One of the challenges of living on a sailboat is getting exercise. Sure, the boat is continually moving so you get a fair amount of isometric exercise by just stumbling around, but the key is aerobic exercise. We’re not very good at this.
We have friends who go on marathon hikes all the time, but it seems more difficult for us. I don’t know if it’s the heat, the hassle, or our age. Usually it’s because we’ve become involved in some mammoth project on the boat and are just too wiped out. But we are making an effort.
With sketchy directions from friends we set out on a hike to Matauapuana lookout, a huge rock monolith at the head of the bay. There are two of them, one on each side of the bay, and the locals call them The Sentinels, because in the old days lookouts would be posted to warn of war parties or sailing ships coming towards the harbor.
With our trusty Pocket Earth app on our iPhone we tried to reconcile the sketchy directions with the trails on the map. We went through a yellow locked gate and began climbing the hill right behind town on a washed out road. Was an interesting trail that someone had recently cleared but as we got higher and higher it finally petered out to 10 ft. high brush where the trail should be. We met a young French girl and her Tahitian boyfriend who had been following us “because you looked like you knew where you were going.” Boy, we fooled them.
|I imagine this dog saying "Dude, I've done this hike a hundred times. Just trust me."|
|Our goal is about one-half way up the ridge line for the Sentinels that overlook the ocean.|
|The views of the harbor along the right side of the trail were breath-taking.|
Back down to the road, we went with Plan B which was to simply walk in the direction of the Sentinels. We eventually meandered our way there through an industrial area on the outskirts of the village. Once we got on the trail it was beautiful hiking with spectacular views on our left side of the bay and exotic jungle-like terrain with low overhanging trees. As usual we had picked up one of the village dogs as our hiking companion. They always seem to make it about half way on the trail and then turn back. Wimps.
|There are two "Sentinels" guarding the bar, this is the west most Sentinel.|
On the way back we could follow other hikers and see exactly where the trail from town (which we were supposed to have been on) was located. We ended up doing this hike once again later in the week and it was much easier now that we knew the trail.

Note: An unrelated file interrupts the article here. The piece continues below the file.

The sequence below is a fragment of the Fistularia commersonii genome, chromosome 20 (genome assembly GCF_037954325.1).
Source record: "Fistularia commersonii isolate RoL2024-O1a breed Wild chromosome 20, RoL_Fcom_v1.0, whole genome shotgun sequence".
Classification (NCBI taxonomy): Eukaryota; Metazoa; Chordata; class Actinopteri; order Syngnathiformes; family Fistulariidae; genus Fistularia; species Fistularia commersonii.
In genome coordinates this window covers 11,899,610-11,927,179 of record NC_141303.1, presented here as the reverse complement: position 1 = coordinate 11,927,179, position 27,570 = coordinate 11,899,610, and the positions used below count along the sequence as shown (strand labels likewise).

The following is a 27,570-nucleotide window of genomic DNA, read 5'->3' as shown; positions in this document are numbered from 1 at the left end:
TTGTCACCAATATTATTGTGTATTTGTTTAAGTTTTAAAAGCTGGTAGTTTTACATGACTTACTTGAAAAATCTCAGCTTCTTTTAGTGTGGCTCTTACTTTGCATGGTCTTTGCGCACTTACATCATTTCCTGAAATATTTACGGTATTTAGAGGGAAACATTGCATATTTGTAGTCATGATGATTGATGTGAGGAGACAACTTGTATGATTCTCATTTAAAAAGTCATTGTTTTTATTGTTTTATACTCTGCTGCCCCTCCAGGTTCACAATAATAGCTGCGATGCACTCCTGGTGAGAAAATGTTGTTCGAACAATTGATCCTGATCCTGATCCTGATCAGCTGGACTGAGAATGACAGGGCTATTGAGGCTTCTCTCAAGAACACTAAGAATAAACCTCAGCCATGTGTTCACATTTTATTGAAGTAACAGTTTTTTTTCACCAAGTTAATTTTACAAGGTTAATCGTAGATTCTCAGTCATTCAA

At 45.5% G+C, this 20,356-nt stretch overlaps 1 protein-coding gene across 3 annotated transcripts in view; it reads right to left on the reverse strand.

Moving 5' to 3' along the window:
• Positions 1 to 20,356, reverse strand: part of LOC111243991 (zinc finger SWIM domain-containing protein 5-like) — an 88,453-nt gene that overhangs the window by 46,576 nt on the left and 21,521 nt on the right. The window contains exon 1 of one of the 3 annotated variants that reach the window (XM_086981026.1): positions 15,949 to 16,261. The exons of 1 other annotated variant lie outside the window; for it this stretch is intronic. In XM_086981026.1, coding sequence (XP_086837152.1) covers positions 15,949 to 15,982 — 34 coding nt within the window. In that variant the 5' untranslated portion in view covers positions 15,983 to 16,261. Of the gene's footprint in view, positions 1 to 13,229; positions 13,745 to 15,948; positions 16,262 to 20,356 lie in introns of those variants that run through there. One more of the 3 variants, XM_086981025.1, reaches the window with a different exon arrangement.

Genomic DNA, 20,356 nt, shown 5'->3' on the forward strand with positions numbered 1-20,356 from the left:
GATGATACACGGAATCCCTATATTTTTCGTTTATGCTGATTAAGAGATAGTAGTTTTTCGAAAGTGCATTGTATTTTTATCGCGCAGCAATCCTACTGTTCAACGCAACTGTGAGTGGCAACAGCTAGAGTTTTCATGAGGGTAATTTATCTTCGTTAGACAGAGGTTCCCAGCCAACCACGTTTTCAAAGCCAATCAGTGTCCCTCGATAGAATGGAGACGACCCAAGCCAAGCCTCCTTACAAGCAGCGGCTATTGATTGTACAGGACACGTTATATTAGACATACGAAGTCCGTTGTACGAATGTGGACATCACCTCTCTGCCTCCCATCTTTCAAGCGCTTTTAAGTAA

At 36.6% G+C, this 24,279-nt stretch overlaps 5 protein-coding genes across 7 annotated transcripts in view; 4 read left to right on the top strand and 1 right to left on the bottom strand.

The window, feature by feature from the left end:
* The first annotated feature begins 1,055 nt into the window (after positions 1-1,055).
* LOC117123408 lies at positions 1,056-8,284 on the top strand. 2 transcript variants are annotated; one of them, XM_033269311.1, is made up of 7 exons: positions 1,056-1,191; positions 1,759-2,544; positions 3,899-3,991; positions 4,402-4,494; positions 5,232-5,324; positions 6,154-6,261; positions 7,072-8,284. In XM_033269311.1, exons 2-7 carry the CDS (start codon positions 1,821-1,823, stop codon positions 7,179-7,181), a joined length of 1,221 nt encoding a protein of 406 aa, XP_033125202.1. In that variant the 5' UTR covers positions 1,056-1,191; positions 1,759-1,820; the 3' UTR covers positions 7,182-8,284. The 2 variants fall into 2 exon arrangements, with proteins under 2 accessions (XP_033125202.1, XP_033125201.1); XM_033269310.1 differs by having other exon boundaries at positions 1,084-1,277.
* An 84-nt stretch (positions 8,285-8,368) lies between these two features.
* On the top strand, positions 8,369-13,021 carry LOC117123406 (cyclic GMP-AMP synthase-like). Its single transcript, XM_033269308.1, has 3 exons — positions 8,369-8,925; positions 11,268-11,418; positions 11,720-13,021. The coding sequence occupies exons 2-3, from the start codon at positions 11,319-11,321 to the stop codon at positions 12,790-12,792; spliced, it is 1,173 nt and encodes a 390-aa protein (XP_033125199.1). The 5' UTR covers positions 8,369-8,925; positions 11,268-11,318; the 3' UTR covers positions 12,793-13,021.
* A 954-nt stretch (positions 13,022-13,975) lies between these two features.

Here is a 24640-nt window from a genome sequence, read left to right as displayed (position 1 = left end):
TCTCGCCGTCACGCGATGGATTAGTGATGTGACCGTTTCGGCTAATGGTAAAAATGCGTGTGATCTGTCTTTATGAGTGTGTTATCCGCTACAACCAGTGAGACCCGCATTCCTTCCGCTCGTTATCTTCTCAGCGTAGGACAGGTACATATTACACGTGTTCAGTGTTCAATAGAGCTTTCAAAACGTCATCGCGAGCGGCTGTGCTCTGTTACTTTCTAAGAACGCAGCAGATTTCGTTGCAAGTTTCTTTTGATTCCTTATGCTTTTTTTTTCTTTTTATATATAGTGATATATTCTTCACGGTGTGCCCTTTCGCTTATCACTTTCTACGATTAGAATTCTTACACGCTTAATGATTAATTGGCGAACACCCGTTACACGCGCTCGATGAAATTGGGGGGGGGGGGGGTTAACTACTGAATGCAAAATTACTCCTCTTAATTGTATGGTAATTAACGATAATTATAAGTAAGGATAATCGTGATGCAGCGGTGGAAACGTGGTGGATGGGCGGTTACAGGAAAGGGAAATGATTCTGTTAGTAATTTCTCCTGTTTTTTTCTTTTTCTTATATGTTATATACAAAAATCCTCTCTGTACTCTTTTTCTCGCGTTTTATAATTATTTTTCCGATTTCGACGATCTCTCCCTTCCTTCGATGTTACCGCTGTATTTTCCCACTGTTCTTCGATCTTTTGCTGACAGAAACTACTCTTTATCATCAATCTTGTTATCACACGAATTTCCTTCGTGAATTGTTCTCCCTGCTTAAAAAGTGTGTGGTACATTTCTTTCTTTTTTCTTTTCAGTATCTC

|Nothing like a cold drink after an arduous hike along the waterfront road.|
We also started exploring the areas around the village, many pioneered by our friends Roger and Sasha on Ednbal. The simplest walk is all the way around the harbor to the other side, walking on the main road the whole way. Since this goes right along the shoreline it’s a beautiful hike and at the end is the Pearl Lodge with its infinity pool and spectacular views of the harbor. The price of the drinks will induce arrhythmia but it is a picturesque setting.
|Just walking to the grocery stores along the waterfront road is beautiful.|
|If you watched Survivor: Marquesas you'll recognize this beach from the tribal council sessions.|
|Back row from L to R: Katie (Mezzaluna), Roger (Ednbal), Jeff (Mezzaluna), Amanda and Mark (Balvenie). Front row: Meryl (Flying Cloud) and Sasha (Ednbal).|
One day we all got up at 4:30 am for a 5:30 am departure from the Pearl Lodge to Collette Bay, the location where they filmed the tribal council meetings for Survivor: Marquesas. We went with the crews of Ednbal, Balvenie, and Mezzaluna. It was fun to hike with various people and chat along the walk as the hike was somewhat easy with a quick jaunt up the ridge then a long walk down to the bay. We tried to find remnants of the filming of Survivor but nothing was evident. A nice hike with nice friends.
Our goal is to get out everyday for a walk somewhere, but when we get involved in boat projects it seems were are too wiped out by the heat to leave the boat. Then we just jump in the water to cool off and swim a few laps around the boat and call it a day. I figure that trying to out swim a shark back to the boat beats trying to out run two foaming-at-the-mouth pit bulls.
As I said, our hiking program is a work in progress.